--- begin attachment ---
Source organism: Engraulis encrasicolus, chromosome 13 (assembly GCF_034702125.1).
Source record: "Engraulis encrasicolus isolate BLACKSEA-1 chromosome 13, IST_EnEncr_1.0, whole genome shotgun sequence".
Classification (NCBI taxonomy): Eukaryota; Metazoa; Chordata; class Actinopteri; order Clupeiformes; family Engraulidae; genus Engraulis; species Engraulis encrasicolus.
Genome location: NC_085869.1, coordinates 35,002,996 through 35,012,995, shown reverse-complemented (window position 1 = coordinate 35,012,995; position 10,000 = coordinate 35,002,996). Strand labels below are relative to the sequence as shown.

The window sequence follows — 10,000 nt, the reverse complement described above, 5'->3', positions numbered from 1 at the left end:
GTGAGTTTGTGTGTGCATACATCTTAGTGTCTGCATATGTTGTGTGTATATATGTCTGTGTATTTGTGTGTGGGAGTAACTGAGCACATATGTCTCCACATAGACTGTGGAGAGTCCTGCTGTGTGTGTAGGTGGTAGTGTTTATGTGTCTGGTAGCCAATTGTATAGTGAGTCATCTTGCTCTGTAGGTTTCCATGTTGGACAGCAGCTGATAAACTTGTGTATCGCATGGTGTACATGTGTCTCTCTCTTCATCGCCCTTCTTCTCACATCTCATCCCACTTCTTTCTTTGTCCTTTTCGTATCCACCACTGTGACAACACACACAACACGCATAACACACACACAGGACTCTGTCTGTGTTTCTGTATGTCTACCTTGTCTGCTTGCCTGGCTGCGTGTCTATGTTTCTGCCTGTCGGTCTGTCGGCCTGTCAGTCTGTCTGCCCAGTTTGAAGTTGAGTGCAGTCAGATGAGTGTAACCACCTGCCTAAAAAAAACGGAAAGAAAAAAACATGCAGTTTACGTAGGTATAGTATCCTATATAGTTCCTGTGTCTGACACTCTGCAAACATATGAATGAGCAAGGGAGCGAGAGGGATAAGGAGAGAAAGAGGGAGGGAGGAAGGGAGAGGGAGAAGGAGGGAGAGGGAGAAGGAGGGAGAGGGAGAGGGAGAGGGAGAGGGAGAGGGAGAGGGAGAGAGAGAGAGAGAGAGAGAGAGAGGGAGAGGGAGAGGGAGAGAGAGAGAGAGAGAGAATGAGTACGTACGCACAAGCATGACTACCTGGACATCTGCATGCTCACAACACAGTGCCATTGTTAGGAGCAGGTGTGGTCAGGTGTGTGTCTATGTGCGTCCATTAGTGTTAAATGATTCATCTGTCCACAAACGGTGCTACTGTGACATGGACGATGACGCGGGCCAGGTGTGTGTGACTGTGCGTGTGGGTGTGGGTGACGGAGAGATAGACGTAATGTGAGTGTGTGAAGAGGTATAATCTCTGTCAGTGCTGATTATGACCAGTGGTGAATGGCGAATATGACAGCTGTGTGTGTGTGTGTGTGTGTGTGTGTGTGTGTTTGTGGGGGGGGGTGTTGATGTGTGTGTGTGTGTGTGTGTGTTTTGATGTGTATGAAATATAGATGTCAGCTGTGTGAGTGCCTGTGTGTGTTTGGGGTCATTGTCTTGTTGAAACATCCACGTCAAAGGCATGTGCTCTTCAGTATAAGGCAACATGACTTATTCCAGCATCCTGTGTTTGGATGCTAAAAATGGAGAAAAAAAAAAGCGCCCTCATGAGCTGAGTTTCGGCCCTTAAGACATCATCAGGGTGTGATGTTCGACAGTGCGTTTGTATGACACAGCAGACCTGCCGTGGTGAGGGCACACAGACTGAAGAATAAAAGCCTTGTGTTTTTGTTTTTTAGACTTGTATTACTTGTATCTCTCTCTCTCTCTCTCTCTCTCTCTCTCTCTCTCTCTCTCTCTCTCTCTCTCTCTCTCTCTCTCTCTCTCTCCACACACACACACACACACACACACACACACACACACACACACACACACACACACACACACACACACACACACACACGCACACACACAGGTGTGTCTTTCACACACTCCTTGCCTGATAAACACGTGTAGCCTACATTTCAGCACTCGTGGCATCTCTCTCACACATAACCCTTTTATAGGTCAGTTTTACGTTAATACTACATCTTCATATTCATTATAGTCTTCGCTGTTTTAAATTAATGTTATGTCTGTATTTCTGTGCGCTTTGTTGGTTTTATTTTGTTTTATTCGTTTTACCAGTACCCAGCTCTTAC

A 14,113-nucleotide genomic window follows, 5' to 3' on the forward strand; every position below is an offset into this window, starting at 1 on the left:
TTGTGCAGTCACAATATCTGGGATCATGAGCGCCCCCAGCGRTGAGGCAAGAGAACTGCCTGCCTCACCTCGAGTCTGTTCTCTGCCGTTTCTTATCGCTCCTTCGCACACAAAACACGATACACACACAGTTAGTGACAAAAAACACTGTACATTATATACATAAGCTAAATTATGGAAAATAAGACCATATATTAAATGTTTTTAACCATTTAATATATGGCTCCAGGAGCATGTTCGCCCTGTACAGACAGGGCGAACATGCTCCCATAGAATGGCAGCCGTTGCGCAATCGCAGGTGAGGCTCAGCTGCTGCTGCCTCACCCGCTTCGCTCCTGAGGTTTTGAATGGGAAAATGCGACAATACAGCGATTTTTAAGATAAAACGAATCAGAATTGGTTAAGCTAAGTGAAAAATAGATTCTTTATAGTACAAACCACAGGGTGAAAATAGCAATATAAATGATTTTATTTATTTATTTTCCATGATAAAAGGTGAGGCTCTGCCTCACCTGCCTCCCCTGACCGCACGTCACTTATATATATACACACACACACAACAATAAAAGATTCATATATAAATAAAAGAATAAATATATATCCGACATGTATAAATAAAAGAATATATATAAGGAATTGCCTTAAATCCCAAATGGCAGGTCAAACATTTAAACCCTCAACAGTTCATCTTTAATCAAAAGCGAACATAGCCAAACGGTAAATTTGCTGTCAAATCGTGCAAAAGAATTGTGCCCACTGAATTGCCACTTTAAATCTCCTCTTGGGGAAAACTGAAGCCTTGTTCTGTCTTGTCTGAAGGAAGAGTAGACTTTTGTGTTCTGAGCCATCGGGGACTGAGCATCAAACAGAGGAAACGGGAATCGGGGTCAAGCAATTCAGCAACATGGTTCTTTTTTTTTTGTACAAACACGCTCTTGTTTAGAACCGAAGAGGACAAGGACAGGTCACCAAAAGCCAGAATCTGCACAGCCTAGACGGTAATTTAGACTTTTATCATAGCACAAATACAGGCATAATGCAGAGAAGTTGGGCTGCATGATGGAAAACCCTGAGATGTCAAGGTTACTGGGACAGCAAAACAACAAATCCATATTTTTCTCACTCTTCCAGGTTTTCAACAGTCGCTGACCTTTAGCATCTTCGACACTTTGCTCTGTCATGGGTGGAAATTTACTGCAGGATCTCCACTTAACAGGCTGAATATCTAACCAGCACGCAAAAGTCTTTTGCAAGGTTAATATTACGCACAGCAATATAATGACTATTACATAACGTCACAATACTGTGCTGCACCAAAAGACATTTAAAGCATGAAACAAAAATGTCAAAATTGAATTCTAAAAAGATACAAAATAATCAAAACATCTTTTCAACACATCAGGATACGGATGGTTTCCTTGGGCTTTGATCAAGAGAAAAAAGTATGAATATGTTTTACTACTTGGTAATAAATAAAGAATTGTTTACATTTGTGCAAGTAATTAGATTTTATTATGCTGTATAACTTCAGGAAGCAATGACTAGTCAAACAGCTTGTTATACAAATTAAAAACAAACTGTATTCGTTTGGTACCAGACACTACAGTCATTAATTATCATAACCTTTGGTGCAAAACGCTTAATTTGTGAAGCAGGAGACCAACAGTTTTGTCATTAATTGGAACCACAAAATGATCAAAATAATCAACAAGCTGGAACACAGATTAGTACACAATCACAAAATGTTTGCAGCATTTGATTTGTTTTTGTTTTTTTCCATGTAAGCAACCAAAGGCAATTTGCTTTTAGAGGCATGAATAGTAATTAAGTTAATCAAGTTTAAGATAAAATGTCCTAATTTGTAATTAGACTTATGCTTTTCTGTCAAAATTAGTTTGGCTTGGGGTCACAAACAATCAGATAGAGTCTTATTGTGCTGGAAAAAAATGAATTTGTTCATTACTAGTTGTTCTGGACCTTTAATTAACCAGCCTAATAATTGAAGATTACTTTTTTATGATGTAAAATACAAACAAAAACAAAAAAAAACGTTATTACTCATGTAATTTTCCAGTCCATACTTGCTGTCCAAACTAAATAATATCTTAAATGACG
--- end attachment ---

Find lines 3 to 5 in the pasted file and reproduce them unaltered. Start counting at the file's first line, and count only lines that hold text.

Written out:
Classification (NCBI taxonomy): Eukaryota; Metazoa; Chordata; class Actinopteri; order Clupeiformes; family Engraulidae; genus Engraulis; species Engraulis encrasicolus.
Genome location: NC_085869.1, coordinates 35,002,996 through 35,012,995, shown reverse-complemented (window position 1 = coordinate 35,012,995; position 10,000 = coordinate 35,002,996). Strand labels below are relative to the sequence as shown.

The window sequence follows — 10,000 nt, the reverse complement described above, 5'->3', positions numbered from 1 at the left end: